NMA E-Newsletter #207: Where the Motorist Meets Up with the Internet Highway

The NMA designed its network of websites to be educational destinations. We are constantly revising and adding to the content to keep our readers current with developments on key issues that affect motorists’ rights. Knowledge is the most important tool in our advocacy kit.

We operate four free-access websites, each with a distinct purpose:

NMA Home (www.motorists.org): Packed with information to make everyone an expert on the issues that matter most to drivers, from setting proper speed limits to the proper way to adjust your side-view mirrors and everything in-between. Studies, reports, news articles, editorials — all of that and more is available at this site.

The National SpeedTrap Exchange (www.speedtrap.org): Speed trap information direct from the best source: highway travelers. Each location is documented, verified by fellow motorists, and commented upon by those unfortunate enough to have encountered the predatory, revenue-generating law enforcement action. The site contains over 80,000 reported speed traps, each easily found by clicking on state and then city.

The Roadblock Registry (www.roadblock.org): This is the counterpart to The National SpeedTrap Exchange. The site allows motorists to report the specifics of roadblocks and checkpoints. While we are pleased the Registry continues to gain in popularity as measured by online visitations, the downside is that the activity is probably related to the increased popularity of the mass stopping of drivers to search for — some might say to manufacture — violations.

Short Yellow Lights (www.shortyellowlights.com): We continue to make gains in intersection safety by educating the public about the virtues of having properly timed yellow light change intervals. Conversely, short yellow lights breed higher violation (read: ticket) rates and are used by the photo enforcement industry to justify the use of red-light cameras. The key to eliminating the ticket cameras is simple: require communities to use proven engineering practices to set yellow light timing and pressure law enforcement to set fair standards for right-turn-on-red violations.

Over the past three years, the most popular NMA web destinations have been The National Speed Trap Exchange and the NMA Blog, the latter being prominently displayed on our home page. The Blog has a unique posting each weekday — opinion pieces from a variety of sources, developing news stories, and car reviews are among the fresh content — and it has steadily grown in popularity since its introduction in 2009.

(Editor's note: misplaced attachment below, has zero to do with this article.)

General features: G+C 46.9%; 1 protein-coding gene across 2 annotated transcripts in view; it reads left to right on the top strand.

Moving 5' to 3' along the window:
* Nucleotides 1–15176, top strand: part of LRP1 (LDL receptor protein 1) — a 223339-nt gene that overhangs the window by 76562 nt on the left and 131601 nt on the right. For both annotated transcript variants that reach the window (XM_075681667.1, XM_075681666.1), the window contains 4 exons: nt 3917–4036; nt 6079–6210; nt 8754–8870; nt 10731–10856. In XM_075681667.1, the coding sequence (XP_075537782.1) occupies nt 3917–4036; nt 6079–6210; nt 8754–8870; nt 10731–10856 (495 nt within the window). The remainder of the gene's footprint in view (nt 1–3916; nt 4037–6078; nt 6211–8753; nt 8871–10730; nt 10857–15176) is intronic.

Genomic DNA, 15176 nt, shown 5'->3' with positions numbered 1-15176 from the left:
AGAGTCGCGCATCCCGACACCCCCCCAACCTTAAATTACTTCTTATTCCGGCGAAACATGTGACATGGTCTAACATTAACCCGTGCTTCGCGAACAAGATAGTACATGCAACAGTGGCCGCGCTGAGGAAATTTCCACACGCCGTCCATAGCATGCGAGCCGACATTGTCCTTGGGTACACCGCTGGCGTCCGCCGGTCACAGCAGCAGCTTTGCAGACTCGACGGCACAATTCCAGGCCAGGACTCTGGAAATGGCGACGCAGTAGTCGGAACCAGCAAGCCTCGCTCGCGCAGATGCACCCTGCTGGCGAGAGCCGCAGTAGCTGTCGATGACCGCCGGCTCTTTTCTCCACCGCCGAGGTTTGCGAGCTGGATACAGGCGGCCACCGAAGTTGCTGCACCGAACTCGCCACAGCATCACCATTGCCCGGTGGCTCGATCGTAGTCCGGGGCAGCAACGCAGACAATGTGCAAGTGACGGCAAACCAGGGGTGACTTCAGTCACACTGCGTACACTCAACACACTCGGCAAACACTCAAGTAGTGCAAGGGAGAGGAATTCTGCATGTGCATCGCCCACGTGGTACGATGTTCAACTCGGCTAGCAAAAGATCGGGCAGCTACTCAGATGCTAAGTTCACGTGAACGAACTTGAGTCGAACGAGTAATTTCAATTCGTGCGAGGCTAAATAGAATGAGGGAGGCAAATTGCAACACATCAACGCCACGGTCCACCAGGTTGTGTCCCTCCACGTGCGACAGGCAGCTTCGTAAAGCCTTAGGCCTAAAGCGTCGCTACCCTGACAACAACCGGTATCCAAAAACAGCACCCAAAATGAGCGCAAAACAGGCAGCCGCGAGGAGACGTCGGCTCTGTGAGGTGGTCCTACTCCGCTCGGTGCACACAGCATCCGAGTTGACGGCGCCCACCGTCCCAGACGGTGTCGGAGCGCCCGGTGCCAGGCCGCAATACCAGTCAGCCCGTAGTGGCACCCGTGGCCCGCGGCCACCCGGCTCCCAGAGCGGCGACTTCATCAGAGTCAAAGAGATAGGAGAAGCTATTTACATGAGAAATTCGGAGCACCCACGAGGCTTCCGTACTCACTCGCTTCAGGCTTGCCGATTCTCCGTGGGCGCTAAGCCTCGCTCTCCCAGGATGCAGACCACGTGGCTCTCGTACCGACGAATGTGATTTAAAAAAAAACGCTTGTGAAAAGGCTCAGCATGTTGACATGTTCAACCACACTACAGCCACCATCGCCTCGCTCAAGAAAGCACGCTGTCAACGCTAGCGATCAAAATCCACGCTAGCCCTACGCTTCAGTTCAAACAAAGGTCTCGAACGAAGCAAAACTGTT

Traffic to the Speed Trap Exchange has averaged over 150,000 visitors per month over that same three-year period. While there are many notable mobile apps — Escort’s SmartCord, Trapster, Waze, and PhantomAlert among them — that forewarn drivers of impending speed trap zones, the NMA’s Speed Trap Exchange is a unique forum where motorists can share thoughts and information, context if you will, about specific speed traps. The site allows “yes, this is a speed trap” and “no, this is definitely not a speed trap” voting to affirm the legitimacy of each particular speed trap report.

Very soon we will be adding a new feature to the rotation of material for the NMA Blog, one that combines the popularity of our two top destinations. Once every two or three weeks, we will highlight a state or province, identify the cities within that jurisdiction with the most speed trap reports in recent months, and shine a spotlight on a few of the most egregious speed trap locations. Please share this information with those you know who live or visit that state. Our hope is that they too will add their voice to the exchange of speed trap information at www.speedtrap.org, thereby improving the freedom of travel on our highways.

Postscript: As an example of content at the Speed Trap Exchange, take a look at Lott, Texas, a community of less than 1000 people about 30 miles south of Waco. Over the past three years, several drivers have posted warnings about one long speed trap that is Highway 77 as it passes through town. Those reports have generated 336 “yes this is a speed trap” votes to only 42 “no” votes, an eight to one ratio. Here are a few comments about Lott speed traps from our site that add valuable information for the discerning driver:

The worst instance is when heading north on Hwy 77 where the road is wide and straight. The speed limit drops suddenly from 70 to 55 on a very long straight stretch of the road before you really get into the community and the road does not pass through any residential sections.”The limit drops all the way to 45. Because of the long stretch of road it is possible for the police to catch you on radar way before you can actually identify the police car. Totally unrealistic speed limits for road and traffic situations.

The revenue generation experts hide their cars in the bushes and trees on the North side of town on 77 and behind the gentle hills on the east side of town on 320. Watch the ditches on the west end of town on 320. The south end of 77 has many rundown buildings to conceal a radar trap and a long highway to allow a clear shot.

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